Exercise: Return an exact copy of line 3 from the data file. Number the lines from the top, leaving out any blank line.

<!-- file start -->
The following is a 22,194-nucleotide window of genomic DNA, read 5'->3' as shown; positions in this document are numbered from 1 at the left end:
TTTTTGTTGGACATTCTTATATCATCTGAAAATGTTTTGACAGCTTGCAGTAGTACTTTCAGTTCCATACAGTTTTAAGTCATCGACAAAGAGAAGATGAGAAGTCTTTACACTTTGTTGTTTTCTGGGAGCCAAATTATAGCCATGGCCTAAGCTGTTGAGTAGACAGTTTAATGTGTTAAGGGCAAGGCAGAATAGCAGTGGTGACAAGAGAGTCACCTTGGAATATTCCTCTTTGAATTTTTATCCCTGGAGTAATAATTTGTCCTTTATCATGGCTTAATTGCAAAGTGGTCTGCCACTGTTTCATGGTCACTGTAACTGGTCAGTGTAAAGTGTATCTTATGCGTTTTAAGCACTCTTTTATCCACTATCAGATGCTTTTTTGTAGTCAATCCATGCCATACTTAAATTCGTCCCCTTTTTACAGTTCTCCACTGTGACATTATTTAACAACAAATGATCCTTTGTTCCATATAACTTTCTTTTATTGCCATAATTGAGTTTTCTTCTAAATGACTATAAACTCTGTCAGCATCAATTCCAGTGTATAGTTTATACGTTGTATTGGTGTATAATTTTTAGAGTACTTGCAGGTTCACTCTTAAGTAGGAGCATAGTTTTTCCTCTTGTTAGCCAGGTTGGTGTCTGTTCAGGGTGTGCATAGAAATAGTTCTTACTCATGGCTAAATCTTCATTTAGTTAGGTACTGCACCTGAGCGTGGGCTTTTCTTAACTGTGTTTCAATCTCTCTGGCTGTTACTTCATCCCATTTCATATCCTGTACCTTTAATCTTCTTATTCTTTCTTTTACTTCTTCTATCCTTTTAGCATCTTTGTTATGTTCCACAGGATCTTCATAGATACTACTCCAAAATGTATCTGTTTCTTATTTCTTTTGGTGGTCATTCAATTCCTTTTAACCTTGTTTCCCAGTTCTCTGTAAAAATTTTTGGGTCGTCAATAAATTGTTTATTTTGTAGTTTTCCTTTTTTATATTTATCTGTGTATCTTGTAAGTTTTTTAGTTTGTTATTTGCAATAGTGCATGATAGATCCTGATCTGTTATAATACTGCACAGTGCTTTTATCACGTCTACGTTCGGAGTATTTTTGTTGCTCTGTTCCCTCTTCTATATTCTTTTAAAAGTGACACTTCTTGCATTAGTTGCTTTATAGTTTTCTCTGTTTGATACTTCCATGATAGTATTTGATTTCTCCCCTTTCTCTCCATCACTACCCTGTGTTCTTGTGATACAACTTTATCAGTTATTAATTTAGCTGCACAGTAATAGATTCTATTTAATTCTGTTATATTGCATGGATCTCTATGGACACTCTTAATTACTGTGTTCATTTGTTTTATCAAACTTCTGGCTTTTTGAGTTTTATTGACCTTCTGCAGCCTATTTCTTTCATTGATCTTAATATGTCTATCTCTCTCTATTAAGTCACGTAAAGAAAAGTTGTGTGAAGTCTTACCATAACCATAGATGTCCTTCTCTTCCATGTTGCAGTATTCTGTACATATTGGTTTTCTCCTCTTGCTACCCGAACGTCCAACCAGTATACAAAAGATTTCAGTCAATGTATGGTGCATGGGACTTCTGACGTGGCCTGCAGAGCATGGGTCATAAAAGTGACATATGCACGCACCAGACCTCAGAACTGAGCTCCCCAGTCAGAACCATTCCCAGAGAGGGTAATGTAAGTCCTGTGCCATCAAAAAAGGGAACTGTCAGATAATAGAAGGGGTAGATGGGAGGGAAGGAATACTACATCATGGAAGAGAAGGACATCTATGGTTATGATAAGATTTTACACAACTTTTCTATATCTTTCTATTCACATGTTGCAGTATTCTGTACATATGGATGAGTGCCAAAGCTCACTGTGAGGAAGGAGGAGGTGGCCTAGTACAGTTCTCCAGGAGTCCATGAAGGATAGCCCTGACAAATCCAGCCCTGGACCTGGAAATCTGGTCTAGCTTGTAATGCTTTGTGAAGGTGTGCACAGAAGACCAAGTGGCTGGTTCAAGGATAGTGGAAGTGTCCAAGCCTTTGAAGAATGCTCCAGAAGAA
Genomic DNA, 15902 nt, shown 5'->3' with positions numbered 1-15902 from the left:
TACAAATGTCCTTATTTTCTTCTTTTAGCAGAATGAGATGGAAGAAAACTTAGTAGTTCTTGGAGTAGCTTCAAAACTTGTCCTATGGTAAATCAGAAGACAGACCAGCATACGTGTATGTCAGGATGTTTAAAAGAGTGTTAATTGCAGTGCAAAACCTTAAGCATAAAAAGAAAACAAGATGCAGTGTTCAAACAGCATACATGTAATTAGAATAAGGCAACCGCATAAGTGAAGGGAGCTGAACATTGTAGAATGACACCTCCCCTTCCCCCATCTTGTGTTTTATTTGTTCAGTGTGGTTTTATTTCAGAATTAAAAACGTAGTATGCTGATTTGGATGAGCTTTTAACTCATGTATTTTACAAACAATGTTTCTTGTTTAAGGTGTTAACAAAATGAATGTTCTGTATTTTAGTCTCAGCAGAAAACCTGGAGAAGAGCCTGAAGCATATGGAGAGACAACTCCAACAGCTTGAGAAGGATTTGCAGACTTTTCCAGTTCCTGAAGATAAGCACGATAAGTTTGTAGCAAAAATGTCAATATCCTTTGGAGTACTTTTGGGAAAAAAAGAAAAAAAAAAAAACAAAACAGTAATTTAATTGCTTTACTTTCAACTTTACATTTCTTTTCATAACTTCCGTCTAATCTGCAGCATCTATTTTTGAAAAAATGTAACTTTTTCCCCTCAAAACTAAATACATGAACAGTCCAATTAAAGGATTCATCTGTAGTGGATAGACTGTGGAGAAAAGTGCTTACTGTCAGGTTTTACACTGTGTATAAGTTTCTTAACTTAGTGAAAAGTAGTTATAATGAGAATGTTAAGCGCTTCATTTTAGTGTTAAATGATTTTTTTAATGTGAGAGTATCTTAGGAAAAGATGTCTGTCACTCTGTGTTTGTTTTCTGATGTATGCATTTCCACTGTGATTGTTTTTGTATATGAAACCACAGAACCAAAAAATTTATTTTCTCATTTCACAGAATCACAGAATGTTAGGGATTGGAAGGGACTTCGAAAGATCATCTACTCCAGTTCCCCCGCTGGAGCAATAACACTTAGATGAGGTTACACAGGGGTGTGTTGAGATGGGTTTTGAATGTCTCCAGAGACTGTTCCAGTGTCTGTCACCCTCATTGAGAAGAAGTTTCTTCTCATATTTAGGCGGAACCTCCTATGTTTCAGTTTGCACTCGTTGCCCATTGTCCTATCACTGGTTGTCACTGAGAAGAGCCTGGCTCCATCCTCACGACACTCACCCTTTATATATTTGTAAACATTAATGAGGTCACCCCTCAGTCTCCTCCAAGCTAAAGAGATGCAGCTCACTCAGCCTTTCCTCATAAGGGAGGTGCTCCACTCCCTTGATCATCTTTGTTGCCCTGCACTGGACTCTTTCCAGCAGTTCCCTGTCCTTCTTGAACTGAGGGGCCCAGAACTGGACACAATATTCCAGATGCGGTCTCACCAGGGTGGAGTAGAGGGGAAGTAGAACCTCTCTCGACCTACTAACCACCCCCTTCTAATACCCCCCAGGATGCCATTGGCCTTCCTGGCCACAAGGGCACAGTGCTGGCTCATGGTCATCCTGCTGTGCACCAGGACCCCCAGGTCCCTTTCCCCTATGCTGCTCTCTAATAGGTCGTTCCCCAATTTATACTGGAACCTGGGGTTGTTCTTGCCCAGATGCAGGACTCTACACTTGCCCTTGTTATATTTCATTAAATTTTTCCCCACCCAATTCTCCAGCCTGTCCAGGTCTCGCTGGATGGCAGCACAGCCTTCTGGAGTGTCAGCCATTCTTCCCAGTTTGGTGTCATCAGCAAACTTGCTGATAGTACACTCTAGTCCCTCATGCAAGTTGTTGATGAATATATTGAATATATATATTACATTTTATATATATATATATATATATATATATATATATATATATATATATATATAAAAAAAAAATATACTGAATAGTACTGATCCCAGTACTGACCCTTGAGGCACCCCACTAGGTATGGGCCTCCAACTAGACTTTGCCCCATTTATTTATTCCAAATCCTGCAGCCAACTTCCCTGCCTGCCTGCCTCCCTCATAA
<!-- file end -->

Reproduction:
Genomic DNA, 15902 nt, shown 5'->3' with positions numbered 1-15902 from the left: